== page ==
At the second call center, the manager didn’t have a grandmother called Betty. But he took the principle – using a person to guide empathy – and adapted it. He put baby items, like bibs and pacifiers, all around the office. When the staff’s curiosity was sufficiently piqued, he introduced an infant doll named Carl. The name stood for “Care About Real Lives.” Soon, employees were trained to think about and care for Carl. In the process, they transferred some of that empathy into every customer interaction.

These managers didn’t do exactly the same thing. But they practiced the same principle: teaching their employees to show empathy. By localizing the principle, they were able to create ownership and pride in their employees – factors that lead to an employee feeling secure and speaking up freely.

To build infrastructure for courage, hire the right people and train them well.

We’ve talked about how we can grow as managers to encourage our employees to speak up. Now let’s take it a step further. How can we create systems and structures that make a courageous workplace?

It requires creativity and intention. But, if you get it right, you’ll be so much closer to building an environment that attracts the best and the brightest.

The key message here is: To build infrastructure for courage, hire the right people and train them well.

To create a courageous culture, begin by hiring the most competent people. When interviewing potential candidates, ask questions that can help you gauge their track record of courage.

Here are some examples: “How did you overcome a problem at work?” “How did you handle a time when you disagreed with your manager?” “What is the biggest mistake you’ve ever made?” “How do you encourage employees when they come to you with ideas?”

Then, within a month of hiring your new employees, ask them to write down their top three ideas.

Encourage and regularly give feedback; you might even consider implementing a reward system to promote communication. The process of supporting courage needs to be constant and intentional. You don’t want even a droplet of toxicity to seep into your company’s culture.

Start out small. Try getting a group of managers together, and coach them on how to look for courage gaps in their employees. Tell them you’re only doing this as an experiment, and that the new approaches won’t necessarily turn into large, company-wide projects. That should get everyone on board.

Always be clear about fundamental values – and about who is responsible for what. Having that kind of clarity gives employees a sense of security and stability.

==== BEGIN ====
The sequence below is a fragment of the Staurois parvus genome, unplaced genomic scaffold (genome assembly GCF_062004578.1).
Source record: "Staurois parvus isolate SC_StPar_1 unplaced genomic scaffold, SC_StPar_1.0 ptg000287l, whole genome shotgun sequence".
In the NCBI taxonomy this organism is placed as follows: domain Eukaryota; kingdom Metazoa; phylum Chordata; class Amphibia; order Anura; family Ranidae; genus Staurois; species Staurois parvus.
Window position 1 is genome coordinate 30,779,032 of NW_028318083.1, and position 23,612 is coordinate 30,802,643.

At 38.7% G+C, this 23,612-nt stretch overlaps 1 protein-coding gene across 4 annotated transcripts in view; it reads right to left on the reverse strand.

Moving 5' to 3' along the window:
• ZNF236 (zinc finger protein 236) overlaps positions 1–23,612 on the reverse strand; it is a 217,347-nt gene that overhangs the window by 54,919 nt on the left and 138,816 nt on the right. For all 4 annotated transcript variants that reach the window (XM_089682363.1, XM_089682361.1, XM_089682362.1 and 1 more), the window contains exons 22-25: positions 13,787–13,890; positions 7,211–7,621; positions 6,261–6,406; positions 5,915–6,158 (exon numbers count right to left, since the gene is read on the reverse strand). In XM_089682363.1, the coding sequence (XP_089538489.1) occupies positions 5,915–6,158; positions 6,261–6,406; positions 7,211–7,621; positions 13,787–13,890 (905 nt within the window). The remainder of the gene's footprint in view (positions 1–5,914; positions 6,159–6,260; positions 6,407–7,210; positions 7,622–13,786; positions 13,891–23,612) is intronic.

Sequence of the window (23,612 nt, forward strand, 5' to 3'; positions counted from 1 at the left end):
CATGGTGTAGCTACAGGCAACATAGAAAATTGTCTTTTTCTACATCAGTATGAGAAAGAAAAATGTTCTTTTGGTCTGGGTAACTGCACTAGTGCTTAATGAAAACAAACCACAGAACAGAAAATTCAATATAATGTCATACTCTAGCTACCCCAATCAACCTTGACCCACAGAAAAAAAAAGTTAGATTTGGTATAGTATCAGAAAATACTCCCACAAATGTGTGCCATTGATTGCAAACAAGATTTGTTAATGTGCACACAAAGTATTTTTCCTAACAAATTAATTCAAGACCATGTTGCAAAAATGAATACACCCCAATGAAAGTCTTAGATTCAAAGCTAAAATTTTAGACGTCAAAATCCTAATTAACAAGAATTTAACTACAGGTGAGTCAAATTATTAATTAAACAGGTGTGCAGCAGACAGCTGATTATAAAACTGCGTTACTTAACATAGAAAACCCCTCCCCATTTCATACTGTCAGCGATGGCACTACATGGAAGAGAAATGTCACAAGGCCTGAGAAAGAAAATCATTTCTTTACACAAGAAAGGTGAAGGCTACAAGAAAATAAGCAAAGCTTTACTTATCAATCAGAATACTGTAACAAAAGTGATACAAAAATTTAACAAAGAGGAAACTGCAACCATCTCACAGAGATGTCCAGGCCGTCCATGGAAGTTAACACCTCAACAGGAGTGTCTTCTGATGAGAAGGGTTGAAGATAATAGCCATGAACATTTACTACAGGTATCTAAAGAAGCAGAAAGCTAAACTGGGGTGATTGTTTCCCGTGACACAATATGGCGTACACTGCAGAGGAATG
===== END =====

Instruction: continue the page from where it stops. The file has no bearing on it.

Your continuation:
But creating an ideal environment doesn’t have to rely purely on talking. Try solutions like encouraging employees and managers to read business books or speak at conferences. Organize an internal “field trip,” and have one department visit another. Propose holding skip-level meetings: events at which leaders interact with employees in junior roles.

Through it all, keep asking your peers to consider their recent courageous acts and mistakes in order to foster continuous growth.

Managers should create a culture in which every individual feels seen and heard.

Close your eyes, and imagine your workplace. Think of the coworkers who sit across from you and next to you, and the ones you only see at lunchtime or in meetings.

Chances are, you’re a pretty mixed bunch. Even though you’re working in the same industry, you’re all individuals with different personalities. These differences can make it hard to create a cohesive culture – hard, but not impossible.

The key message here is: Managers should create a culture in which every individual feels seen and heard.

It isn’t just the employees who are diverse. Managers are all different, too. And some leaders may find it more difficult than others to understand exactly how to treat their employees.

For example, if you’re the type of person who craves autonomy, you might give your team plenty of freedom. But if your employees prefer a more nurturing approach, this hands-off strategy might make them feel like you don’t care about them. On the flip side, if you’re an involved leader, some of your employees may feel stifled – and that means they won’t bring forth their best ideas.

If you encounter this sort of silence from your employees, understand that it can be caused by a variety of factors. Some people are the “silent wounded.” They’ve spoken up before and been hurt. Others are the “silent ponderous.” They’re quiet because it takes them a while to work out how to speak up. Everyone needs different levels of guidance. A good manager will recognize when to leave employees alone to do their work, and when to provide a little extra direction.

You know the employee who shoots you four emails a week with a bunch of new ideas but no solid plan? Managers should also be able to recognize, and gently redirect, these people who may think they’re contributing – but are merely muddying the waters.

When you coach employees, it may seem tempting to jump in and tell them what to do. But it’s far better to train them to gather the courage to speak up meaningfully. Ask them what their goal is, what they’ve tried, and what happened as a result. Find out what tools they need to succeed in speaking up next time so they can get the ultimate professional reward – the feeling of having made a real difference.

Giving your employees the tools they need to be courageous in the workplace is how you’ll create a culture where everyone succeeds.

Final Summary

The key message in these summaries: Creating a courageous culture in your workplace will help you attract and retain employees who feel appreciated and supported. This will help bring forth the ideas and observations that will truly add value to your company.

Actionable advice: Use the IDEA approach.

When you’re encouraging employees to verbalize their ideas, have them consider the IDEA approach to check whether what they’re offering is feasible. In this acronym, I stands for Interesting, D for Doable, E for Engaging, and A for Actions. By keeping this list in mind, you can come up with ideas that are both practical and exciting.

About the author

Karin Hurt is a former Verizon Wireless executive, Inc. magazine leadership speaker, and producer of the weekly blog Asking for a Friend. Her husband, David Dye, is the host of the Leadership Without Losing Your Soul podcast. Together, the couple have written Overcoming an Imperfect Boss, Winning Well and The Seven Things Your Team Needs to Hear You Say.

Karin Hurt and David Dye help human-centered leaders find clarity in uncertainty, drive innovation, and achieve breakthrough results. As CEO and President of Let’s Grow Leaders, they are known for practical tools and leadership development programs that stick.